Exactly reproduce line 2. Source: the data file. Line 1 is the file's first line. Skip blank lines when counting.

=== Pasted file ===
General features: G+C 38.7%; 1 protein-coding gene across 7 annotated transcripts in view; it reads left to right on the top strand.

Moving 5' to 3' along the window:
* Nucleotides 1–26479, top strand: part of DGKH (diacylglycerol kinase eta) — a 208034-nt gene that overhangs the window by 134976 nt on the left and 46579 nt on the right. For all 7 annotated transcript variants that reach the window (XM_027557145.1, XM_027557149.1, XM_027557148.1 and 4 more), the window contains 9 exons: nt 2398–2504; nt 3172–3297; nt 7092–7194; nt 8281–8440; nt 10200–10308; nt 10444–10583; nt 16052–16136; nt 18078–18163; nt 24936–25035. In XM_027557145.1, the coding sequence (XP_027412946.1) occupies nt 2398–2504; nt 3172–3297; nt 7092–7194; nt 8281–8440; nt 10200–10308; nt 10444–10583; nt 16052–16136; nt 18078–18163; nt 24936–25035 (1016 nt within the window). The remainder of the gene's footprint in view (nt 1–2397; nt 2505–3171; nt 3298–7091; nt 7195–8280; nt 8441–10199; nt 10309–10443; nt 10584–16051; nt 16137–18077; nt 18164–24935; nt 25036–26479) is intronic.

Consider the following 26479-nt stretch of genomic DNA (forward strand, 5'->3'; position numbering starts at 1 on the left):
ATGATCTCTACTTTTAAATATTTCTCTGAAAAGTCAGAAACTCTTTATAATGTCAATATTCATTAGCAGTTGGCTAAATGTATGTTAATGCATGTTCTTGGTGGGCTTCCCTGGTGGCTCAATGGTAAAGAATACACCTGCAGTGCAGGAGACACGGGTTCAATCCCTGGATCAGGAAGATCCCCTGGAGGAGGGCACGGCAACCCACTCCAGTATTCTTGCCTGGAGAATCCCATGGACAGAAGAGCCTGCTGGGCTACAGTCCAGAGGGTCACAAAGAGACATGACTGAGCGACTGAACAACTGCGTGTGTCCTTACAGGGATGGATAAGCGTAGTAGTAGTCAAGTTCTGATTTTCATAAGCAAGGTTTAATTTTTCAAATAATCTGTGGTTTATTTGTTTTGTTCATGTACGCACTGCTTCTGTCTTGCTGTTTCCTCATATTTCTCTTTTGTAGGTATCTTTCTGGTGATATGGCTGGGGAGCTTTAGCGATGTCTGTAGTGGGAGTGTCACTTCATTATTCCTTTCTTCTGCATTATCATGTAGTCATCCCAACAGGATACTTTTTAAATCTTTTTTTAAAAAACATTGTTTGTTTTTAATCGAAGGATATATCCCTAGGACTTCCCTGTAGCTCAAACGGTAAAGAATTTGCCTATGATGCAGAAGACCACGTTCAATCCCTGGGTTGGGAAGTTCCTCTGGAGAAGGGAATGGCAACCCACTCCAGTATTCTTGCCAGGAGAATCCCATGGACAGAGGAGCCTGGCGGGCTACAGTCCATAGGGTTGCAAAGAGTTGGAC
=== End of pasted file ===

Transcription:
Moving 5' to 3' along the window: